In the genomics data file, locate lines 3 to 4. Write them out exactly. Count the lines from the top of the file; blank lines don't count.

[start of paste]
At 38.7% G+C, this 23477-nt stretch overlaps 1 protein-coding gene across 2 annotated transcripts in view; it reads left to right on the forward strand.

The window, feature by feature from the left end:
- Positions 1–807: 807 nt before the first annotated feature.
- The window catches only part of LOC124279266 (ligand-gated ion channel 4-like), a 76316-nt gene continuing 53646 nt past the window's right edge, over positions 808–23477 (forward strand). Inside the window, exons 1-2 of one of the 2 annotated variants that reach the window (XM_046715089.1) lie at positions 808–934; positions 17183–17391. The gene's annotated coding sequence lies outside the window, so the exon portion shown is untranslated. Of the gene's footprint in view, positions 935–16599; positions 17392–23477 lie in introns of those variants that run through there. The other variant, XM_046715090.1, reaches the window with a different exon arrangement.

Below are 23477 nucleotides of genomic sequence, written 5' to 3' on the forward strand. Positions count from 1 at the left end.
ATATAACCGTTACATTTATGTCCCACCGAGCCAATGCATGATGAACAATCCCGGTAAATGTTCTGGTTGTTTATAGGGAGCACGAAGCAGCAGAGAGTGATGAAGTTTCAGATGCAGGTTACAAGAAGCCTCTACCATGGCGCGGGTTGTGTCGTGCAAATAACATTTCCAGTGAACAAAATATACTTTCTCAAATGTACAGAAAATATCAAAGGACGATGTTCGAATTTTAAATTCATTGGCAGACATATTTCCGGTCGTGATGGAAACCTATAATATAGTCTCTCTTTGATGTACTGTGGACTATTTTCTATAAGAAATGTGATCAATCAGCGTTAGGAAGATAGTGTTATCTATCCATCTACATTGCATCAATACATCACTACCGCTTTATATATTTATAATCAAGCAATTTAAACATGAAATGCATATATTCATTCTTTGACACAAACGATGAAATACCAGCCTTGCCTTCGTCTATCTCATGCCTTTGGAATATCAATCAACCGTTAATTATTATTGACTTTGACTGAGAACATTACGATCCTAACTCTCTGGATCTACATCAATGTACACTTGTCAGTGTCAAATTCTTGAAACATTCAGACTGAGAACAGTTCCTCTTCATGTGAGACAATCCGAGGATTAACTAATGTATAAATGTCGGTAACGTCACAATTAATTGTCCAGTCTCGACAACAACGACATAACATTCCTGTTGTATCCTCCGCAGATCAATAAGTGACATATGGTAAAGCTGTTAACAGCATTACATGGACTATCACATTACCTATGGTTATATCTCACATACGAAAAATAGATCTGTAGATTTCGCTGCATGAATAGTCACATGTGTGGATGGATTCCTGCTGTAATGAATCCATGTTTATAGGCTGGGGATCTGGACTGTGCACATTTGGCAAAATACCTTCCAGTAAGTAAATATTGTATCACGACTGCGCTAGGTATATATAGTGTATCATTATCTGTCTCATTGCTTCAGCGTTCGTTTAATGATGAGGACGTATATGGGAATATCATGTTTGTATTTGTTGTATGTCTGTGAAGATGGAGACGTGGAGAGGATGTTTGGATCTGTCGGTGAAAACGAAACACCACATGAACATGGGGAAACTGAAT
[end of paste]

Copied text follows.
- Positions 1–807: 807 nt before the first annotated feature.
- The window catches only part of LOC124279266 (ligand-gated ion channel 4-like), a 76316-nt gene continuing 53646 nt past the window's right edge, over positions 808–23477 (forward strand). Inside the window, exons 1-2 of one of the 2 annotated variants that reach the window (XM_046715089.1) lie at positions 808–934; positions 17183–17391. The gene's annotated coding sequence lies outside the window, so the exon portion shown is untranslated. Of the gene's footprint in view, positions 935–16599; positions 17392–23477 lie in introns of those variants that run through there. The other variant, XM_046715090.1, reaches the window with a different exon arrangement.